The forum included an appearance by Lt. Gov. Karyn Polito and Second Barnstable State Representative Will Crocker (R-Centerville).
Polito recalled her first visit to Independence House four years ago when she met a woman who had broken the chain of domestic violence thanks to the Hyannis-based agency.
“The work that you do is critical. You are part of the safety net of the Cape and Islands,” she said about the agency, which provides counseling and shelter for domestic assault victims.
“We (the state) need your help because there is more work to do and we need to do it together,” she said.
Polito said the state will be launching a public awareness campaign early next year about sexual abuse awareness, something that hasn’t been done since the 1990s.
She called domestic abuse and assault both a public health, and public safety issue.
Polito also stressed the need for strong communication channels for victims and peer to peer communication.
“I heard a lot of great information about things that can work to better communicate and reach the vulnerable populations that we endeavor to better serve,” Polito said. “And we’ll continue the conversation with this group as we complete the plan for the public awareness campaign.”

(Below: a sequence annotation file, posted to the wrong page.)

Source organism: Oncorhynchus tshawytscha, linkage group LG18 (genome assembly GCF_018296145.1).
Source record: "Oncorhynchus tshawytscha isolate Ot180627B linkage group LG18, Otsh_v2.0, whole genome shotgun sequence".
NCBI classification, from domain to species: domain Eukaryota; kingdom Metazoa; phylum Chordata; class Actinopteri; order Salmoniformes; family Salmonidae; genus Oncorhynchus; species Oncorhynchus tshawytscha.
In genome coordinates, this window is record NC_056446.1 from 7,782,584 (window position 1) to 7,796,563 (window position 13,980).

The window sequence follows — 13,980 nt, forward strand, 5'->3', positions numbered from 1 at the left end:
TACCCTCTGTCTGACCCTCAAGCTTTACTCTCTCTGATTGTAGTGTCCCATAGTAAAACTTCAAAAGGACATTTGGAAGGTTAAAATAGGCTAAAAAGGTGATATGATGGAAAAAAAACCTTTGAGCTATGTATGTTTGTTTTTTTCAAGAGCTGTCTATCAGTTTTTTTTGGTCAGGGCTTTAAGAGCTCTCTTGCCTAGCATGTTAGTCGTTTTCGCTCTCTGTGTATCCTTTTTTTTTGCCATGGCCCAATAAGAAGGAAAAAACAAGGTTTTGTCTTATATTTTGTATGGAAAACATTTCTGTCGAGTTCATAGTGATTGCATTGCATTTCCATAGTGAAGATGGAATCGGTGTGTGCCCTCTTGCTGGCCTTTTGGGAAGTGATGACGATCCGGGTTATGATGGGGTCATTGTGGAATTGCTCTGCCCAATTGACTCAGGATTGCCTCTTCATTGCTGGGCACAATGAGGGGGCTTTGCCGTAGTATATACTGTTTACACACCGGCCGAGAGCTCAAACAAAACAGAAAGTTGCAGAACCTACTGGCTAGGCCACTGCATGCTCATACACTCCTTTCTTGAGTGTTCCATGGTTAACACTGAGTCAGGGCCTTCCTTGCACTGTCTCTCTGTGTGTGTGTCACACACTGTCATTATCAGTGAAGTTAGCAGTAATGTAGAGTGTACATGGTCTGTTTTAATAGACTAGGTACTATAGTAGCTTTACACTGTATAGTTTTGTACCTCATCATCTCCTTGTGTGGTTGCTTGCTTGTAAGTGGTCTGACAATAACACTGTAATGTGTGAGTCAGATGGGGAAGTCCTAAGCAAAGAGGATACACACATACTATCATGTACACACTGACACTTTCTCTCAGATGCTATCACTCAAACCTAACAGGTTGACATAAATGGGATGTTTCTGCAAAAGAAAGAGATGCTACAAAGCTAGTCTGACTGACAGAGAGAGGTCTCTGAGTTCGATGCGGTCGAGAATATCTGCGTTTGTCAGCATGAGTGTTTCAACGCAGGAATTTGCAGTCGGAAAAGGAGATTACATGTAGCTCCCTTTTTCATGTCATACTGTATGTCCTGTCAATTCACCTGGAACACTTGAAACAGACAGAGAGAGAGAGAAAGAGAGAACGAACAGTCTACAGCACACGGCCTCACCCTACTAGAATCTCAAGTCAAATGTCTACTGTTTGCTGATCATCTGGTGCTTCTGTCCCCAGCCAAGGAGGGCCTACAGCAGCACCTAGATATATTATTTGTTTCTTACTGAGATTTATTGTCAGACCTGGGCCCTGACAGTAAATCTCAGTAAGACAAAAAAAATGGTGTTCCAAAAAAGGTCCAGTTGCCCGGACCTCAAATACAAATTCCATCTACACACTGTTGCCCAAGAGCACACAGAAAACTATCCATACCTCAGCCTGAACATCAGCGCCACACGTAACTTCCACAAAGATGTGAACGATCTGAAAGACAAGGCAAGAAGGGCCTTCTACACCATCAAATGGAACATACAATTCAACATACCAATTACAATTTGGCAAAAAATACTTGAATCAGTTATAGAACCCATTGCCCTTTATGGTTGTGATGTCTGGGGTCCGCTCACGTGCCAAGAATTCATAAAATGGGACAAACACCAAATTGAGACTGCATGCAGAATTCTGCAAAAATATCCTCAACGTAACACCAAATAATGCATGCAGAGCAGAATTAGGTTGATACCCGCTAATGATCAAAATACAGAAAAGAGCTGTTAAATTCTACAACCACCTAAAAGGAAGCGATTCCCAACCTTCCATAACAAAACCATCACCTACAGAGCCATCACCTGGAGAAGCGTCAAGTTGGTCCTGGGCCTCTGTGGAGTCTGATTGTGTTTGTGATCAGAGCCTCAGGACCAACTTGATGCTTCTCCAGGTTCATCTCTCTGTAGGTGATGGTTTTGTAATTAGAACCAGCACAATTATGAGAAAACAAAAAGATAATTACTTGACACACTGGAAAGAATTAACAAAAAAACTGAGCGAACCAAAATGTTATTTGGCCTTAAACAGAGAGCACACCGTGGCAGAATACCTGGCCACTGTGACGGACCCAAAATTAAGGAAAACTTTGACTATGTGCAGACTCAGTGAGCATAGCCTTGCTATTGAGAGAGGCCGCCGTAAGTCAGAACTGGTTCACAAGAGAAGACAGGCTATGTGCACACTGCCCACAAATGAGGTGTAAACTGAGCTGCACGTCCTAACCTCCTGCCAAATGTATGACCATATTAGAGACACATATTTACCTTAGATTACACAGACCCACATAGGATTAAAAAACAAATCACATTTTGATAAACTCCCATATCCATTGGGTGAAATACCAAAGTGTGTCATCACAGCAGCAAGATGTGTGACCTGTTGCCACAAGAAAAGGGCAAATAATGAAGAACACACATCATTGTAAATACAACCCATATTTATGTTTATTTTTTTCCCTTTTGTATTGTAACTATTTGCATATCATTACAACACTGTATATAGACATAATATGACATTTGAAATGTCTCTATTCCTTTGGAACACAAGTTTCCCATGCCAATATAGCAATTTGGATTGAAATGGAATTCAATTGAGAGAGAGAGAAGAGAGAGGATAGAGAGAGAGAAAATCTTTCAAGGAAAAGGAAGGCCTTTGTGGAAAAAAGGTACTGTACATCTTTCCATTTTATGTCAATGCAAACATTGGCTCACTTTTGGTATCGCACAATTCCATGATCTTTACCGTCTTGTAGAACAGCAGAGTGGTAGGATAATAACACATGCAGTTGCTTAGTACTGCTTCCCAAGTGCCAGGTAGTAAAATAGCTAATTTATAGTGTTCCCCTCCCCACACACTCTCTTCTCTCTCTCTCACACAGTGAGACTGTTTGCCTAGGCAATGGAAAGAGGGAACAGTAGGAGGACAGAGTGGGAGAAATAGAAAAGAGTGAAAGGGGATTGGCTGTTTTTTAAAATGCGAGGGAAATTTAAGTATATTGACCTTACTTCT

Independence House Executive Director Lysetta Hurge-Putnam said her daughter has told her that she would likely speak with a friend about sexual abuse before an adult.
Hurge-Putnam said technology can be part of the solution in combating domestic violence.
Participants talked about the pros and cons of how smart phones and other devices can be used by those in need.
Despite the Cape’s older population, many said seniors are savvy enough to use technology.
One suggestion included training for teachers who can recognize the early signs of domestic abuse when it comes to young people.
That would include training kids and 7 and 8th grade. But it was also suggested that there be intergenerational interaction with addressing the issue.
Crocker said there is a direct connection between the opioid crisis and domestic violence.
“We need to break the connection between opioid abuse and sexual abuse,” he said.
Polito thanked all the groups who have been working on the domestic violence issue.
Some of those on hand included the Cape Cod Neighborhood Support Coalition, Cape Cod Council of Churches, Cape and Islands Workforce Development Board and Yarmouth Senior Services.
Kelly Dwyer, the executive director of the Governor’s Council of Sexual Assault and Domestic Violence also took part in the discussion.